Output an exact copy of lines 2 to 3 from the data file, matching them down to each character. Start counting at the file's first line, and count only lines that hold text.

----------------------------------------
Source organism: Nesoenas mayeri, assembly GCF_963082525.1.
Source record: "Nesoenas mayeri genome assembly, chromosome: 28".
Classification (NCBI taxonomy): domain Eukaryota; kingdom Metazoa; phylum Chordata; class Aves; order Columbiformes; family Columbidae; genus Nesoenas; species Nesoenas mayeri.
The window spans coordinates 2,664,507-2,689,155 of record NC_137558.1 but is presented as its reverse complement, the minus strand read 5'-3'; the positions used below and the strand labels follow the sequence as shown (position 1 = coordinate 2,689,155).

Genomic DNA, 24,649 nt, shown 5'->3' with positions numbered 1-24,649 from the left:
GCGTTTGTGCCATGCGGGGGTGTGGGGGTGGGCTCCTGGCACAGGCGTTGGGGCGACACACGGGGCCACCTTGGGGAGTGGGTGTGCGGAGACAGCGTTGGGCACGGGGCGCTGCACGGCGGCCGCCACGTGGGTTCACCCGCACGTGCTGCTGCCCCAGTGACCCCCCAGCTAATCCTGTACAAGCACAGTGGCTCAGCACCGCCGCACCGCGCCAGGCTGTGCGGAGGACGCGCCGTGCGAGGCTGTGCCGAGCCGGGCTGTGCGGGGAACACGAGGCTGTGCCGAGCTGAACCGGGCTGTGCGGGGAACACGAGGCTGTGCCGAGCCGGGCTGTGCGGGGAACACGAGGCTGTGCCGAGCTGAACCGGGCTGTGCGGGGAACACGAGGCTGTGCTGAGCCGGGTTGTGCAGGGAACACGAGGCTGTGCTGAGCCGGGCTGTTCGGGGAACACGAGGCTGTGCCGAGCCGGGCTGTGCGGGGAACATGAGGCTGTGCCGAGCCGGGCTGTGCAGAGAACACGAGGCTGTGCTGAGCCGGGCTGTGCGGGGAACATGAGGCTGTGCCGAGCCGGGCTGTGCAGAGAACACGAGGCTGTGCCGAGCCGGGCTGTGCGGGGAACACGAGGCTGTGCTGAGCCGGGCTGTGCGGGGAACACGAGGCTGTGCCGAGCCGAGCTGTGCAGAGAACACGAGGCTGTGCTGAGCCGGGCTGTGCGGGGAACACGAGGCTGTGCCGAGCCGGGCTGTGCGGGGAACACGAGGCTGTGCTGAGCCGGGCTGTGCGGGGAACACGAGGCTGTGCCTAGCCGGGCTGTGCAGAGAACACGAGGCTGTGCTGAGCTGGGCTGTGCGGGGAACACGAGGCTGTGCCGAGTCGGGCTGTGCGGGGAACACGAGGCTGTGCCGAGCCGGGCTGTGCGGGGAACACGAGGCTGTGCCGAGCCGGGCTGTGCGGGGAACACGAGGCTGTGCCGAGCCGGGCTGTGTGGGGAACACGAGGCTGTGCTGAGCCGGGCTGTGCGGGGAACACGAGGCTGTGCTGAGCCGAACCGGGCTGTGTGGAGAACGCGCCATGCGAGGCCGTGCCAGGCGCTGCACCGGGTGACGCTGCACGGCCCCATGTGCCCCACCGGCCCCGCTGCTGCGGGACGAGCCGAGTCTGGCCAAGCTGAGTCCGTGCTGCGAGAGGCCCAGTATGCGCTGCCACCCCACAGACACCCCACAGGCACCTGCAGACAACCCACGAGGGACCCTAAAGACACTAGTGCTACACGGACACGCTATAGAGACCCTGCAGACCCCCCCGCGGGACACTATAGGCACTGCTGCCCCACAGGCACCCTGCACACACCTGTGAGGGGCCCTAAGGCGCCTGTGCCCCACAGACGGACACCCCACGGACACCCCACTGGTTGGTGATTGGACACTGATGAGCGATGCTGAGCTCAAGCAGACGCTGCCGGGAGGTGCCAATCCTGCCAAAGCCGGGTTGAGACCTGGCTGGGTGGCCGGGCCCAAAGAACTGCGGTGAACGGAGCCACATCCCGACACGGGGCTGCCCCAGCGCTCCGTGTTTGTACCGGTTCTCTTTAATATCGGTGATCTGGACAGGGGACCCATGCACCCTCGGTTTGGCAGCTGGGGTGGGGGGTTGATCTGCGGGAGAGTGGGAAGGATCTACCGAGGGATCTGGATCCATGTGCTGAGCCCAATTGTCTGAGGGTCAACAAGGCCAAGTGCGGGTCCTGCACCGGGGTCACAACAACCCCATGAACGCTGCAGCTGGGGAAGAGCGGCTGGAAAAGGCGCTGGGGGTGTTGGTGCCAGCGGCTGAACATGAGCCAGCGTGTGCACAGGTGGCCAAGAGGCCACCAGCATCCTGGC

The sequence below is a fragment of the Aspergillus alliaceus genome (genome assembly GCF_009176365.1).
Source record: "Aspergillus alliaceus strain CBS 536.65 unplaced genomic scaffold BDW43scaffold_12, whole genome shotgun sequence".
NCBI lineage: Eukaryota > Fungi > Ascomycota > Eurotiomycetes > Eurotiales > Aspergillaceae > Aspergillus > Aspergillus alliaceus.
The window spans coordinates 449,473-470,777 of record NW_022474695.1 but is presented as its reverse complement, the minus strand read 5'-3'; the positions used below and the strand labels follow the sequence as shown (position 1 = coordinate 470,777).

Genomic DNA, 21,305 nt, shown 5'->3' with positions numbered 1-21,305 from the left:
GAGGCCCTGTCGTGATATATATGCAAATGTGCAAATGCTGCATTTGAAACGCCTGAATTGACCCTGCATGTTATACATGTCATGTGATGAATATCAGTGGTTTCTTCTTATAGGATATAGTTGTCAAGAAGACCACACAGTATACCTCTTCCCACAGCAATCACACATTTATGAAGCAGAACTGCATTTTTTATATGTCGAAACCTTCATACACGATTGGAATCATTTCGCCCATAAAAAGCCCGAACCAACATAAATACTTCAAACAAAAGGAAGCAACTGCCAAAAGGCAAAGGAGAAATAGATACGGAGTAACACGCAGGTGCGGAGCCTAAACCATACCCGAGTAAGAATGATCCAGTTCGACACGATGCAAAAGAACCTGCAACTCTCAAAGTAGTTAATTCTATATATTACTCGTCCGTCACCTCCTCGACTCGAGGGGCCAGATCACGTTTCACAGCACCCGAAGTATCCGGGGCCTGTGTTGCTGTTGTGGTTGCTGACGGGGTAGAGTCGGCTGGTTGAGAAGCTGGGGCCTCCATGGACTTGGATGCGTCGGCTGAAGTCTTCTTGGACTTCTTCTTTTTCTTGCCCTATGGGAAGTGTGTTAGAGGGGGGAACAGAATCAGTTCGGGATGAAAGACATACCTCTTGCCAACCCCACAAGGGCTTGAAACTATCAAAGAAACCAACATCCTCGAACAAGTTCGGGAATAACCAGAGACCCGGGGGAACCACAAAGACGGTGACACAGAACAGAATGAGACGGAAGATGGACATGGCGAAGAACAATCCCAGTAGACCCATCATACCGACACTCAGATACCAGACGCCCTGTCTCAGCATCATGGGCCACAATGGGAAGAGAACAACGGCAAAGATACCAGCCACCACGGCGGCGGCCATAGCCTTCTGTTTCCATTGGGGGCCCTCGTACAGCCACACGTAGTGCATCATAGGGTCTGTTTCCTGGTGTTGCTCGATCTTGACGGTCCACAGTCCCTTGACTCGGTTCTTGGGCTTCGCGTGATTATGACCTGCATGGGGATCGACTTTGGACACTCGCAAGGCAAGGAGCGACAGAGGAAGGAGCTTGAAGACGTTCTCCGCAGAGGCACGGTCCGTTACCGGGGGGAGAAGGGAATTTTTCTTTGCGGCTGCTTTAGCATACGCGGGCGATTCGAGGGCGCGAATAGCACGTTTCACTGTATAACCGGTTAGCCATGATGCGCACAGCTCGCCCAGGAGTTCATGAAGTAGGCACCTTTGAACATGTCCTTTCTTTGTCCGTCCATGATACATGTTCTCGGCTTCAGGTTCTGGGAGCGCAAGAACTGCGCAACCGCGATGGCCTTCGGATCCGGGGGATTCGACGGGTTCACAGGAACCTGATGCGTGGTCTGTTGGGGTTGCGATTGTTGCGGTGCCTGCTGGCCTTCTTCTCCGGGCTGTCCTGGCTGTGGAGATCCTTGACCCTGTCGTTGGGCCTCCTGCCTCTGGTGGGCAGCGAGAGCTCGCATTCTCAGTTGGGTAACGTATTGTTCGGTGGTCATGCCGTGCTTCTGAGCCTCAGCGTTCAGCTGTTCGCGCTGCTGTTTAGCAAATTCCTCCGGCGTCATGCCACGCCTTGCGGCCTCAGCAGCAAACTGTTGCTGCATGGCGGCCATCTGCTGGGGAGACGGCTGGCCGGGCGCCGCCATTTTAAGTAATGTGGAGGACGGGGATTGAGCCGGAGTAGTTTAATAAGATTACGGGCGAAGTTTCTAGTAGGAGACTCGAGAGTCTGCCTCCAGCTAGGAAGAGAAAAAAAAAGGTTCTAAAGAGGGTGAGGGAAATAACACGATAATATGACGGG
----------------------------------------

Source record: "Nesoenas mayeri genome assembly, chromosome: 28".
Classification (NCBI taxonomy): domain Eukaryota; kingdom Metazoa; phylum Chordata; class Aves; order Columbiformes; family Columbidae; genus Nesoenas; species Nesoenas mayeri.